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Key findings
  • On average across 34 countries, more than eight out of 10 Africans express tolerant attitudes toward people of different ethnicities (91%), religions (87%), and nationalities (82%), saying they “would strongly like,” “would somewhat like,” or “would not care” if they lived next door to them. But only one in five (20%) express tolerance toward people of different sexual identities or orientations1
  • Tolerance toward people from other ethnic groups is nearly universal in six West African countries – Gabon (99%), Côte d’Ivoire (99%), Senegal (98%), Benin (97%), Togo (97%), and Liberia (96%). The only country where fewer than three-fourths of adults express tolerance toward other ethnicities is eSwatini (72%)
  • Gabon and Côte d'Ivoire also top the list in religious tolerance (both 98%). Tolerance toward other religions is lowest in a handful of predominantly Muslim countries – Niger (56%), Sudan (65%), Morocco (69%), Guinea (74%), and Tunisia (74%)– along with predominantly Christian eSwatini (69%)
  • On average across 34 countries, three out of 10 Africans say members of their ethnic group are “sometimes” (17%) or “often” or “always” (13%) treated unfairly by the government. This perception is highest in Togo (61% at least “sometimes”), Kenya (53%), Gabon (52%), Nigeria (51%), and Cameroon (50%)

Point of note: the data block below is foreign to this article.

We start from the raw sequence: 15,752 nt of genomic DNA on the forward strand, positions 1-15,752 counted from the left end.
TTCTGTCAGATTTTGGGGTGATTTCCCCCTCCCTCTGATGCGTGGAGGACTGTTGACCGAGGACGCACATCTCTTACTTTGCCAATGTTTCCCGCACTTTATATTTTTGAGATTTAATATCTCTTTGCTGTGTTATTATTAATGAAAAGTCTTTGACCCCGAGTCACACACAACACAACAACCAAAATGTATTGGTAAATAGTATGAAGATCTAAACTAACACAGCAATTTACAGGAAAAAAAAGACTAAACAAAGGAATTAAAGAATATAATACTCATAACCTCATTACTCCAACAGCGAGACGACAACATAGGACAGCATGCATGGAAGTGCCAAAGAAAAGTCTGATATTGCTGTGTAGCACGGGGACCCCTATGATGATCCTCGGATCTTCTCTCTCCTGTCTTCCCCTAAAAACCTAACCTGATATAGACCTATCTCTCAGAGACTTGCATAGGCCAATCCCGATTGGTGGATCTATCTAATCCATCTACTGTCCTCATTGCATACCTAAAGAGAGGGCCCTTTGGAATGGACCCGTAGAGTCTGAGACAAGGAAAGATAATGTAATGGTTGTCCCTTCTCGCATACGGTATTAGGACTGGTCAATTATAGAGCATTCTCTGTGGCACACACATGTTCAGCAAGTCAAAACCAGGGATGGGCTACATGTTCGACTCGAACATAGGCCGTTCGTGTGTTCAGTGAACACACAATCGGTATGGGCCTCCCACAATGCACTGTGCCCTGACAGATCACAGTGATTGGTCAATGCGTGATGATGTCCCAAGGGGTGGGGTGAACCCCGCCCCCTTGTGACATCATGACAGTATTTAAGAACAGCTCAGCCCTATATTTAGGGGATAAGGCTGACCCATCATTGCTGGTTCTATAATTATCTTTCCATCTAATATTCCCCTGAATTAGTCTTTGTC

• About one in eight respondents (13%) say they personally suffered discrimination based on their ethnicity during the previous year, a proportion that ranged up to about one in four in Nigeria (28%), Namibia (25%), and Gabon (24%)

“We’re all in this together” is a mantra of the COVID-19 crisis as leaders and activists argue for global and all-of-society responses to the pandemic (e.g. World Health Organization, 2020; African Union, 2020). At the same time, public fears have highlighted social fissures through acts of intolerance and violence against Chinese people, citizens of Asian descent in many countries, and even Africans in China (e.g. DW, 2020; Guy, 2020; Kandil, 2020; Al Jazeera, 2020).

If a pandemic “drives home the essential interconnectedness of our human family,” as UN Secretary-General António Guterres has said (United Nations, 2020), it may also stress-test the social fabric of our societies and democracies.

How “together” are African societies? Afrobarometer data collected in 2016/2018 suggest that Africans have a strong foundation of tolerance toward other ethnicities, religions, and nationalities on which to build in overcoming the pandemic and working toward the “just, equitable, tolerant, open and socially inclusive world” envisioned by the UN Sustainable Development Goals (United Nations, 2015). Cabo Verde, Namibia, and São Tomé and Príncipe stand out as particularly tolerant countries in Africa.

But tolerance toward people of different sexual identity or orientation remains remarkably weak, even among younger respondents, despite some progress in certain countries. Minorities still experience discrimination based on ethnicity, religion, gender, or disability, and majorities in some countries report that the government treats their ethnic group unfairly.

Brian Howard

Brian is the head of publications at Afrobarometer